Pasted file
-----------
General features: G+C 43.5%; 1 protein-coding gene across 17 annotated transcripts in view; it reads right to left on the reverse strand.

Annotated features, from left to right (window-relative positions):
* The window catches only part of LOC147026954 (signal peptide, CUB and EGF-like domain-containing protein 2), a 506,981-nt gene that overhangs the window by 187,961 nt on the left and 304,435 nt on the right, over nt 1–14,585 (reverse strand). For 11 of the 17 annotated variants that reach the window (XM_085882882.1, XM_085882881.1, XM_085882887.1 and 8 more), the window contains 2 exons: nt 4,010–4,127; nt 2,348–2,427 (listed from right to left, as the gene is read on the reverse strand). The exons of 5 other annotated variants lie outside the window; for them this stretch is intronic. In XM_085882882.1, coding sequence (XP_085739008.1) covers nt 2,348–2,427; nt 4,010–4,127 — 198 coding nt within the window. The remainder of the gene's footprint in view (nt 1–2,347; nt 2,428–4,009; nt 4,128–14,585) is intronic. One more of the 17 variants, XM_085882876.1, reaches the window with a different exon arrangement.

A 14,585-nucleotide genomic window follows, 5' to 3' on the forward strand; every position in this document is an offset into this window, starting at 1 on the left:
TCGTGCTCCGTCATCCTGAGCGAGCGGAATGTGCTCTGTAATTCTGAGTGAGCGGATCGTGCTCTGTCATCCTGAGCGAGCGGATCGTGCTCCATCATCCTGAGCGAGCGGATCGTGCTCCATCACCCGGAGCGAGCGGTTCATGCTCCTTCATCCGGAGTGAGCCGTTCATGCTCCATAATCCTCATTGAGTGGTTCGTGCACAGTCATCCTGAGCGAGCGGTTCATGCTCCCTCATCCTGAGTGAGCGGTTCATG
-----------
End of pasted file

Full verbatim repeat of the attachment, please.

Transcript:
General features: G+C 43.5%; 1 protein-coding gene across 17 annotated transcripts in view; it reads right to left on the reverse strand.

Annotated features, from left to right (window-relative positions):
* The window catches only part of LOC147026954 (signal peptide, CUB and EGF-like domain-containing protein 2), a 506,981-nt gene that overhangs the window by 187,961 nt on the left and 304,435 nt on the right, over nt 1–14,585 (reverse strand). For 11 of the 17 annotated variants that reach the window (XM_085882882.1, XM_085882881.1, XM_085882887.1 and 8 more), the window contains 2 exons: nt 4,010–4,127; nt 2,348–2,427 (listed from right to left, as the gene is read on the reverse strand). The exons of 5 other annotated variants lie outside the window; for them this stretch is intronic. In XM_085882882.1, coding sequence (XP_085739008.1) covers nt 2,348–2,427; nt 4,010–4,127 — 198 coding nt within the window. The remainder of the gene's footprint in view (nt 1–2,347; nt 2,428–4,009; nt 4,128–14,585) is intronic. One more of the 17 variants, XM_085882876.1, reaches the window with a different exon arrangement.

A 14,585-nucleotide genomic window follows, 5' to 3' on the forward strand; every position in this document is an offset into this window, starting at 1 on the left:
TCGTGCTCCGTCATCCTGAGCGAGCGGAATGTGCTCTGTAATTCTGAGTGAGCGGATCGTGCTCTGTCATCCTGAGCGAGCGGATCGTGCTCCATCATCCTGAGCGAGCGGATCGTGCTCCATCACCCGGAGCGAGCGGTTCATGCTCCTTCATCCGGAGTGAGCCGTTCATGCTCCATAATCCTCATTGAGTGGTTCGTGCACAGTCATCCTGAGCGAGCGGTTCATGCTCCCTCATCCTGAGTGAGCGGTTCATG